I paid $269 for my PC3 from SoloMotoParts. And I found out before I ordered it, by asking SoloMotoParts, that the EX is made specifically for California models.

So, it's still sunny and only 3:19 here so I gotta run test my new maps! Yee-Ha!

I do thank all of you who have been so much help. Sure, I've ruffled a few feathers but I'm basically a serious guy who is just learning this 919 stuff. My last few bikes were a 91 Nighthawk750, an 82 GS750, a 79 KZ650 and a 76 KZ900. This fuel-injected rocketship that weighs less than some gals who hit on me is all new to me! Scarey fast, but everyone says "DUDE, get one of those Power Commander thingys!", so I did.

post #29 of 61 Old 02-26-2009, 10:04 PM
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Thumbs up HUUUGE difference!!!

I knew my PC3 wasn't mapped right the first time, but this is freakin' awesome!

After Brian walked me through a few simple step on how to map the bike, I went for a test ride and about soiled my undergarments when I snapped the throttle in 1st gear! It tried to spin the tire a few times! I know it's been known to come off the ground if you give it too much gas in 1st but now it wants to deploy like a missle. Huge difference! I still haven't messed with the Juice Box settings but now I don't think I need to. It's like a whole new bike just having the PC mapped correctly! The exhaust helps. Oh, I went and ordered my new K&N (they were out of stock) so I'll get to remap it again in a few days.

Thanks to all of you who helped me figure this mapping stuff out! And to those of you who talked me into reinstalling the Power Commander. This is about as much power as I'll ever want or need. I'm not saying it wasn't powerful from the showroom, but it was a bit gutless off idle through intersections.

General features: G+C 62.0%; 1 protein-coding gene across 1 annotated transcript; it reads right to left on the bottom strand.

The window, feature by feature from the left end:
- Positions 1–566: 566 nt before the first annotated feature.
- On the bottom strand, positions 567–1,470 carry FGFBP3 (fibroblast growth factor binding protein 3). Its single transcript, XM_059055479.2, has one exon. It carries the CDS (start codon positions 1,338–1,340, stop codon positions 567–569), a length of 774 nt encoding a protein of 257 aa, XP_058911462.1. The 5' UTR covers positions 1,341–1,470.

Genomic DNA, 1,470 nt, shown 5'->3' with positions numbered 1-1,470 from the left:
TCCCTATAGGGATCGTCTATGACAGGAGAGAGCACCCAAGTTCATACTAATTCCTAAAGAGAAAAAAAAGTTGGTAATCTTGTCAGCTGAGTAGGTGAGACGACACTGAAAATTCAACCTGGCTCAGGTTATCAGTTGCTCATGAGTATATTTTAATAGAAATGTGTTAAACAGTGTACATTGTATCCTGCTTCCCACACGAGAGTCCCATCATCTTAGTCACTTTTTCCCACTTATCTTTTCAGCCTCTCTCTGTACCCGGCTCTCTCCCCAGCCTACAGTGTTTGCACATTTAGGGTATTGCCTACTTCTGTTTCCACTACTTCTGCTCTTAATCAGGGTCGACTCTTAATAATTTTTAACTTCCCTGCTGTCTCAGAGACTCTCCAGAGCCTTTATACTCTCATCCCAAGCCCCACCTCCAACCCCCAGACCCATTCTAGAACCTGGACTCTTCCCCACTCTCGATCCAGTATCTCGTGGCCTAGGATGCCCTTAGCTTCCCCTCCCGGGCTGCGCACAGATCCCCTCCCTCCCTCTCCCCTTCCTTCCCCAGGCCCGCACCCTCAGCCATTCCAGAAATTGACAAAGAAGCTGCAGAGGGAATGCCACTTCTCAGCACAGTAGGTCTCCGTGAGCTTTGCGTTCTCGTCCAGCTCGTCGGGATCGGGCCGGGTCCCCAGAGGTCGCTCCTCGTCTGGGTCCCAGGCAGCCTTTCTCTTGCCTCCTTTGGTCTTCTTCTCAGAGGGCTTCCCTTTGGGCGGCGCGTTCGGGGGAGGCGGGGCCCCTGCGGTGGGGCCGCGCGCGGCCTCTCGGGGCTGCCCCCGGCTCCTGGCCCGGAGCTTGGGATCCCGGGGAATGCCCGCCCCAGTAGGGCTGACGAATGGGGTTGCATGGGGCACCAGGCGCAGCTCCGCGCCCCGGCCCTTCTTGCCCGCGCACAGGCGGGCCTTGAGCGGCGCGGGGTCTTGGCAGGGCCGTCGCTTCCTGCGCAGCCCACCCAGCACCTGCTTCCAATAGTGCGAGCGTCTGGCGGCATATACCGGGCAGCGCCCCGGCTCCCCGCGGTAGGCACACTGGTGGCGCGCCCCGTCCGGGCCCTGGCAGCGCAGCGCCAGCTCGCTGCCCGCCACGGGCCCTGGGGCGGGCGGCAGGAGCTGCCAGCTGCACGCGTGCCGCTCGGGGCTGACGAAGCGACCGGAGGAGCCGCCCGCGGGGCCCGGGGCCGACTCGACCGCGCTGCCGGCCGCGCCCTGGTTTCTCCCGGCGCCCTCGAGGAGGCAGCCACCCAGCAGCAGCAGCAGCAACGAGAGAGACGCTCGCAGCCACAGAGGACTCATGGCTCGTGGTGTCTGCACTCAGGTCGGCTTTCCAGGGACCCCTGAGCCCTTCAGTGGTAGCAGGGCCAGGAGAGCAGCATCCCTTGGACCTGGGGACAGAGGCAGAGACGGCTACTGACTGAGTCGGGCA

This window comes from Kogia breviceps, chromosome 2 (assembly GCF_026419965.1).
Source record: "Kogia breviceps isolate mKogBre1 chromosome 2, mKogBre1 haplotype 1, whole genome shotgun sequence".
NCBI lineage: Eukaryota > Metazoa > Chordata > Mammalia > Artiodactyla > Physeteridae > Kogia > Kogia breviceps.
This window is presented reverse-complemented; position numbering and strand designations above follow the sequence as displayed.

post #30 of 61 Old 02-26-2009, 10:15 PM
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so it worked??

and gimme a call tomorrow bout those cams..



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post #31 of 61 Old 02-27-2009, 09:07 AM
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004 map question, cam comment

Yep! Worked great. Last night I was a little curious and was checking out that program (now that I know how to look at maps) and when I click on a map it shows in the lower box which map it is (as you all well know). I noticed 004 is for stock air filter and Two Brothers dual slip-ons, and the one "we" (Brian and I) used, oo3, is for Erion dual slip-ons and stock air filter. I clicked on both and was looking at all the jumble of numbers and do notice differences (not sure what they hell they mean but I see them). Which leads me to this question: Do you folks think I should experiment with the 004 map for TwoBros or just leave it at 003? Now that Professor Brian has schooled me in the are of mapping, I can quickly change it back and forth. But should I? Also, I noticed that NONE of the maps are for an aftermarket air filter! What the heck is THAT all about? Do they think everyone changes their exhaust but leaves the stock air filter? I just ordered my K&N so I need to find a new map.